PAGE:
On Fri, 7 Sep 2018 13:22:35 -0700 Rick Stevens <ricks(a)alldigital.com> wrote:
On 09/07/2018 12:48 PM, jdow wrote:
> On 20180907 11:49, Ranjan Maitra wrote:
>> On Fri, 7 Sep 2018 14:26:32 -0400 Tim Evans <tkevans(a)tkevans.com> wrote:
>>> On 09/07/2018 02:22 PM, Ranjan Maitra wrote:
>>>> I was doing this and it is definitely faster than rsync:
>>>> cd /drive1
>>>> tar cf - uncopieddir1 uncopieddir2 ... | ( cd /drive2 ; tar xf - )
>>>> But, after about 16 hours, I am only 229G in (out of 3.7T). This is
>>>> much slower than the other thread with USB drives which did 400GB in
>>>> 8 hours.
>>> Try this:
>>> # cd /drive1
>>> # find . -print -depth | cpio -pdm /drive2
>> So, should I cancel the other job and do this? I am not sure what to
>> do, sorry.
> Unless the drive is sparsely filled plain old "dd" may be the quickest
> end to end operation. And you get an exact duplicate so the OS and
> filesystem on the disks won't give you any trouble if you have a mix of
> dd if=/dev/<drive1> of=/dev/<drive2> bs=1073741824 conv=sparse,noerror
> Remember that "kill -USR1 $pid" will then tell you how much you've
> copied if you get "is done yet" anxiety.
> You suffer no time for directory accesses, file reads and writes, and
> all that nonsense. If you do this fairly often keep it handy as a script
> or at least an example. The only time this won't work as nicely is if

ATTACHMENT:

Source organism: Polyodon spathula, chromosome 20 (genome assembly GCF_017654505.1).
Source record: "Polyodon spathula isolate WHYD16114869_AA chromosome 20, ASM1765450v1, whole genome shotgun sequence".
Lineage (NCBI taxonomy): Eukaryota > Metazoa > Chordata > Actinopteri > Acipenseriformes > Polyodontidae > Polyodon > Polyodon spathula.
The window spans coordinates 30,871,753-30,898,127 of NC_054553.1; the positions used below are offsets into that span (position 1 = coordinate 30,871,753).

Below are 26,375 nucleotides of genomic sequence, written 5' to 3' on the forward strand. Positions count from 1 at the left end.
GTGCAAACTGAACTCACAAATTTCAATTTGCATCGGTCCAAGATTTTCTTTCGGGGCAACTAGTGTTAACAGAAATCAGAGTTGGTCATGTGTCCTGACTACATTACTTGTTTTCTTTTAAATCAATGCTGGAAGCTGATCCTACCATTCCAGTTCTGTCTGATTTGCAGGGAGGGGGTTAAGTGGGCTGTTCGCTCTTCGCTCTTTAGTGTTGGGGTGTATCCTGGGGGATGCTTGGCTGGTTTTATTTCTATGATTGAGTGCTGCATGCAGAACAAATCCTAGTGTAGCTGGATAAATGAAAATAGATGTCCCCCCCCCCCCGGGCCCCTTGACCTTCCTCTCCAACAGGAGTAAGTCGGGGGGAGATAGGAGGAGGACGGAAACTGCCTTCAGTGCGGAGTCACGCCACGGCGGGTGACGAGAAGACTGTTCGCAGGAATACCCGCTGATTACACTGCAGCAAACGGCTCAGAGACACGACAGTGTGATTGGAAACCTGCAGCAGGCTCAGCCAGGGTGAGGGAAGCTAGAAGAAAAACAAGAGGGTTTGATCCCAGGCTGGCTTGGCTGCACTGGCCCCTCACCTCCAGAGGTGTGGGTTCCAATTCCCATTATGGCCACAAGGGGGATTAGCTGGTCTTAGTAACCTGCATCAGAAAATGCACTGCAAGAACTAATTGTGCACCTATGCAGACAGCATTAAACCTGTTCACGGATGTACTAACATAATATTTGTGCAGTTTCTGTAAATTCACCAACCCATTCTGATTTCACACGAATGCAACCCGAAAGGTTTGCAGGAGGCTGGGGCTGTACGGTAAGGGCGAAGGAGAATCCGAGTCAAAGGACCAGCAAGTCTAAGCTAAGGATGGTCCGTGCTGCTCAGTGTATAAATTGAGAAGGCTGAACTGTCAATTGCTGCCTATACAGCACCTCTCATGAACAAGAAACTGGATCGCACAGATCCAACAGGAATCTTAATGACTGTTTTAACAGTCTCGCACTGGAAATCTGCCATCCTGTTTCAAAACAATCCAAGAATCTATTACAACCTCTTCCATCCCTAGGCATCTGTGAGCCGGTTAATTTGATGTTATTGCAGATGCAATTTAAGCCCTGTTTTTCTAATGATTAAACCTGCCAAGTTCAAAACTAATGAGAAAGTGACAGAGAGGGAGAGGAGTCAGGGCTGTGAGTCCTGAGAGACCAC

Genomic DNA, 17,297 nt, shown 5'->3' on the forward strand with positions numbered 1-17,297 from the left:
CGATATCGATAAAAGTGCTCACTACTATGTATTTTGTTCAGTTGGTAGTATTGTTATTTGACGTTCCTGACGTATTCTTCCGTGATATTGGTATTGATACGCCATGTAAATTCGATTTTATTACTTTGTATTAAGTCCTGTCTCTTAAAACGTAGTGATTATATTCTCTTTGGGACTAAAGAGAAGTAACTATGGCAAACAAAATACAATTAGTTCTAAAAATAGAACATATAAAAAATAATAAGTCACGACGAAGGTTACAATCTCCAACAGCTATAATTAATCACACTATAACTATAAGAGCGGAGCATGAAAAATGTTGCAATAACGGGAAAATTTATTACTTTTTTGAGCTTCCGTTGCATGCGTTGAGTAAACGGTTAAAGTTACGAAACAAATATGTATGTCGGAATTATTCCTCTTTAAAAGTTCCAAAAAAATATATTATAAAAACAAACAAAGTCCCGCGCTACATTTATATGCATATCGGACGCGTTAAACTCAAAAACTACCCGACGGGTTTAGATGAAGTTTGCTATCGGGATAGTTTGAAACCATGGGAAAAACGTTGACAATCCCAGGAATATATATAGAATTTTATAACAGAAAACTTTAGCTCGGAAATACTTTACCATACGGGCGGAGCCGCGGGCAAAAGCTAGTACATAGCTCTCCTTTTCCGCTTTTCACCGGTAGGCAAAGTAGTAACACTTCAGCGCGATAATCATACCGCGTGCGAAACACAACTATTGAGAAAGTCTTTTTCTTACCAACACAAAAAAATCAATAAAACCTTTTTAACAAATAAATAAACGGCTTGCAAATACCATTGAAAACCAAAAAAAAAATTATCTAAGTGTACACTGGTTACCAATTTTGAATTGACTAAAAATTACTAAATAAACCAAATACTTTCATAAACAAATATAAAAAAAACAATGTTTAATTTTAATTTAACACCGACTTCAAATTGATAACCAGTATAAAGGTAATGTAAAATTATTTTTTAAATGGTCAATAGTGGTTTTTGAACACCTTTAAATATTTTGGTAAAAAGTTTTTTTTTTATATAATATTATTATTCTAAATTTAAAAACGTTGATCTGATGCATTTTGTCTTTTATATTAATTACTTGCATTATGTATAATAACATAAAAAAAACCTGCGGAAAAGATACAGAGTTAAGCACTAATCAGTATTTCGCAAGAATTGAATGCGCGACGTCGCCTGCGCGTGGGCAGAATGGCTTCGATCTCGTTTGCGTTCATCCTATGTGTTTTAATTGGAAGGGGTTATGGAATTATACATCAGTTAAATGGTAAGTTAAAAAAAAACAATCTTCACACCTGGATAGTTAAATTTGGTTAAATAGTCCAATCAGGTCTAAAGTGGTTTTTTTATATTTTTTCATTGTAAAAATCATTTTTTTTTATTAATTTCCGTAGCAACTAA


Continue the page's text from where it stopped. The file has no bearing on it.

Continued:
> the source and destination disks are not on the same machine. The
> slowness of the tar solution won't be a problem because the network will
> as likely as not be your limiting factor.
Good solution, but I believe he's really hitting the USB write
speed/cache flush/bus contention issue. I doubt that filesystem overhead
has anything to do with his problem. IIRC, he's doing USB---->USB
This is why, when possible, I use an ESATA external drive for backups.
I try to buy laptops that have ESATA ports and I have ESATA PCIe cards
for my desktops. It's not ideal, but I've seen far too many cases where
it's simply the USB ports not keeping up. It'd be interesting for him
to install gkrellm and monitor both of the drives involved to see which
one is stalling. I'm willing to bet it's the target (write) drive (the
source drive will stop doing I/O while the target drive has I/O out the
But I've been wrong before (as any reader of this forum can attest to).
I have SATA drives, both internal. No USB involved. You are mixing up with the other